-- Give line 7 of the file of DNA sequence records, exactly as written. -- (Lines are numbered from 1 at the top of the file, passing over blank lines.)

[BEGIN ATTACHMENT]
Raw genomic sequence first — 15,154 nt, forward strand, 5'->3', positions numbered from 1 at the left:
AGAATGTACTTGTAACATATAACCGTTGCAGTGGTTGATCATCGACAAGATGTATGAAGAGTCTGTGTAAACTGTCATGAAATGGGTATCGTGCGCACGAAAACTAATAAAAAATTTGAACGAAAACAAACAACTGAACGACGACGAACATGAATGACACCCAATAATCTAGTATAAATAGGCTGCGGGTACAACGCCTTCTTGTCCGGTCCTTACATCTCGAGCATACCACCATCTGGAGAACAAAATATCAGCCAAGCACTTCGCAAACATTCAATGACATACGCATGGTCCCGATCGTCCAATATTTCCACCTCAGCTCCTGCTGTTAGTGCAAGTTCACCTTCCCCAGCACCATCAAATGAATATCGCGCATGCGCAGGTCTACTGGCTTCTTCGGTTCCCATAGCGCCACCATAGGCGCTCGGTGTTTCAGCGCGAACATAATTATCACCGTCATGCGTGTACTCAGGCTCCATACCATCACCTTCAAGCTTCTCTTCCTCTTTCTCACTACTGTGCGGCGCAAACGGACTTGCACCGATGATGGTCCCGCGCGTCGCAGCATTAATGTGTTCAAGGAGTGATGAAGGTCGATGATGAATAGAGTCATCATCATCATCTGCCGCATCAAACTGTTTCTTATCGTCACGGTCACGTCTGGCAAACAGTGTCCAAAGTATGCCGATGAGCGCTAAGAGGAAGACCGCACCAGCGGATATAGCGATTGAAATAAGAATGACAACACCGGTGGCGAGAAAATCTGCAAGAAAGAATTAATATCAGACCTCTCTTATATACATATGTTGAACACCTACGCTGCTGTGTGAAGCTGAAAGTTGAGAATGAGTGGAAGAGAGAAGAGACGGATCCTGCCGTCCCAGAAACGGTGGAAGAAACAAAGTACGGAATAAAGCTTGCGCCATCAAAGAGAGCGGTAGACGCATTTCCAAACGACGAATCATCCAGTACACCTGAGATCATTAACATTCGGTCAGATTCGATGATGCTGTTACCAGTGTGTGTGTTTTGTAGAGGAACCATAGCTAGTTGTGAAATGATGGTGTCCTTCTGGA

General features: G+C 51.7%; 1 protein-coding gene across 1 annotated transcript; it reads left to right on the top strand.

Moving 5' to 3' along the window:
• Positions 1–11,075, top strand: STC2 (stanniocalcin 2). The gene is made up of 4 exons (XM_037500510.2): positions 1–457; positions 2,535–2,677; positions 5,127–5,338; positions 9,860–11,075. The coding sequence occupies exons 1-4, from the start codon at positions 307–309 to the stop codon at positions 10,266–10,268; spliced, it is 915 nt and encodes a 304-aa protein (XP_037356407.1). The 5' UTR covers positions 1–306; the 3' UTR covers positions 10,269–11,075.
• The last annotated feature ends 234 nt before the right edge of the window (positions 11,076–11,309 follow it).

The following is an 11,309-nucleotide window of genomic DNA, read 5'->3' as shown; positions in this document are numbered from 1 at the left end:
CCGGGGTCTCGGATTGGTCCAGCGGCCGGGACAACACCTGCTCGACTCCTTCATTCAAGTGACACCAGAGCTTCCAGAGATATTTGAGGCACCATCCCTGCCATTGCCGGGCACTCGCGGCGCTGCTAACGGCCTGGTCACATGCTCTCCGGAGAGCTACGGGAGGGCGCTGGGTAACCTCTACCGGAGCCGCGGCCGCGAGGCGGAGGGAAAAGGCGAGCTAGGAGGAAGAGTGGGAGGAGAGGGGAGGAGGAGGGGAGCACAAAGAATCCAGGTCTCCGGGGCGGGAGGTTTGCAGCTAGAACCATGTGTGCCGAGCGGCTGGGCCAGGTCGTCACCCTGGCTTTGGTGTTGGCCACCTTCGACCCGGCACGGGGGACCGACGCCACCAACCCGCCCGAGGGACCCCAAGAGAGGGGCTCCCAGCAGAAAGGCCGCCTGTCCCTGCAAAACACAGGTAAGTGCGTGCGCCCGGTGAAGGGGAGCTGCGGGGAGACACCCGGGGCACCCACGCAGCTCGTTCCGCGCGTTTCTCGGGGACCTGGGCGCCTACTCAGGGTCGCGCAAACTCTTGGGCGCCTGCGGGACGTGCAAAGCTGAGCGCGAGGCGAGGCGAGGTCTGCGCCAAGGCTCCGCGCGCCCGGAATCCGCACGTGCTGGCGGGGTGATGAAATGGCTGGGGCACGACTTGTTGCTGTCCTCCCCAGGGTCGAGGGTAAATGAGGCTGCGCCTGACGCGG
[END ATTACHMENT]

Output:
The following is an 11,309-nucleotide window of genomic DNA, read 5'->3' as shown; positions in this document are numbered from 1 at the left end: